U.S. Congress Asked To Ban Digital Ads That Track People

(PatriotHeadline.com)- Congress is being asked to ban all track-and-target advertising business models that are currently being employed by Twitter, Google and Facebook.

As the CEOs of those companies are set to appear before Congress, a coalition of anti-trust, privacy and civil rights groups are demanding that Congress ban “surveillance advertising” by these tech giants.

There are almost 40 organizations that are a part of an open letter that was released on Monday. They are calling for reforms that would prevent these major big tech companies from tracking and then categorizing their users, with an aim to eventually target them with behavioral ads.

As the letter reads:

“Social media giants are eroding our consensus reality and threatening public safety in service of a toxic, extractive business model. There is no silver bullet to remedy this crisis … But here’s one thing we all agree on: It’s time to ban surveillance advertising.”

Personalized advertising has been presented to users by big tech companies as a favor that they’re doing them. They claim that this practice helps to filter out any unwanted ads from being served to consumers.

On the opposite end of that argument, though, are people who believe doing so is very invasive. They believe their personal data is being collected, extracted and eventually sold off to advertisers.

In the process, critics say the social media platforms are becoming intermediaries for ads, providers of ad space and content publishers all at the same time.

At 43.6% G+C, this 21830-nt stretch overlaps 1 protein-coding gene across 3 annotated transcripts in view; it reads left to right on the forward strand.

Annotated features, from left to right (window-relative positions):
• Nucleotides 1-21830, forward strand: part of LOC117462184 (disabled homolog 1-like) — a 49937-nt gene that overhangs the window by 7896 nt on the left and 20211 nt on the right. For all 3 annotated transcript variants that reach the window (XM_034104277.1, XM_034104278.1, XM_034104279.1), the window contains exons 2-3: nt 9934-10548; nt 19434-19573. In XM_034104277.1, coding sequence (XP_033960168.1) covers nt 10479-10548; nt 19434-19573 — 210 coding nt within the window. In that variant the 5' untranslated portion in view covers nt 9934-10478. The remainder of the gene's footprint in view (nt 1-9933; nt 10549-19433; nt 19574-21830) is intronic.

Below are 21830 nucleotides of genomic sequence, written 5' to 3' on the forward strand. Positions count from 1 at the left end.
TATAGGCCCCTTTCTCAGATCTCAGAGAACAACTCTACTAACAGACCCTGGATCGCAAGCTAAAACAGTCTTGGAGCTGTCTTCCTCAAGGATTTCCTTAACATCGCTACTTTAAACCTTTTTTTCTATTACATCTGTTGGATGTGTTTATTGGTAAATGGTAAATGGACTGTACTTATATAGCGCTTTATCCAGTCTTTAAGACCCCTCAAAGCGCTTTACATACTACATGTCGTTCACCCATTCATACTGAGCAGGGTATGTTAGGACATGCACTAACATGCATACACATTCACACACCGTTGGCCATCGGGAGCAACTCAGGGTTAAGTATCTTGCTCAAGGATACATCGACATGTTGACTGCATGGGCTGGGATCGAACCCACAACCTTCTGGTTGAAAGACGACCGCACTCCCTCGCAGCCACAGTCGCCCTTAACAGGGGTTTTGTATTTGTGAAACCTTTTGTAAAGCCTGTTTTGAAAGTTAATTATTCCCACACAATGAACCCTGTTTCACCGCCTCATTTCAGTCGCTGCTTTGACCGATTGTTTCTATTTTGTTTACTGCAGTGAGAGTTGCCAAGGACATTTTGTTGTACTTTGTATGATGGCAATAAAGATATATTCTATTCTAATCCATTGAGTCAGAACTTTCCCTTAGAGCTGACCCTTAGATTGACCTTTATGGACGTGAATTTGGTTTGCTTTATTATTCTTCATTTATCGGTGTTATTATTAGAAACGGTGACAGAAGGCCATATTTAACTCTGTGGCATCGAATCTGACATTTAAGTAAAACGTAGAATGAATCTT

Section 230 of the 1996 Communications Decency Act gives these big tech companies a shield from legal liability when it comes to what’s published on their platforms. This encourages speech that polarizes people, which then encourages more comments, shares, likes and other engagements.

Eventually, this all leads to the big tech companies gathering even more data and personal information on their users, which they then turn around and sell off to advertisers.

The coalition further argues that the current surveillance advertising system also creates a very unequal playing field for the small businesses that are trying to compete for consumers’ eyes through their own advertising. As the letter reads:

“While Facebook and Google portray themselves as lifelines for small businesses … the surveillance-driven stranglehold over the ad market leaves the little guys with no leverage or choice.”

On Thursday of this week, the CEOs of Google, Twitter and Facebook will appear before the House of Representatives’ Energy and Commerce Committee. They plan to contest the claims that they failed to get hold of the disinformation issue that’s being propagated on each of their individual platforms.

Last month, the committee said in a statement that “industry self-regulation has failed.” It also said it would look at “false claims” regarding COVID-19 vaccines as well as “supposed election fraud.”

The hearing comes about a month after the lead data protection regulator in the European Union recommended banning all surveillance-based advertising. That recommendation was part of a huge overhaul of rules for digital services that they say would increase accountability and transparency.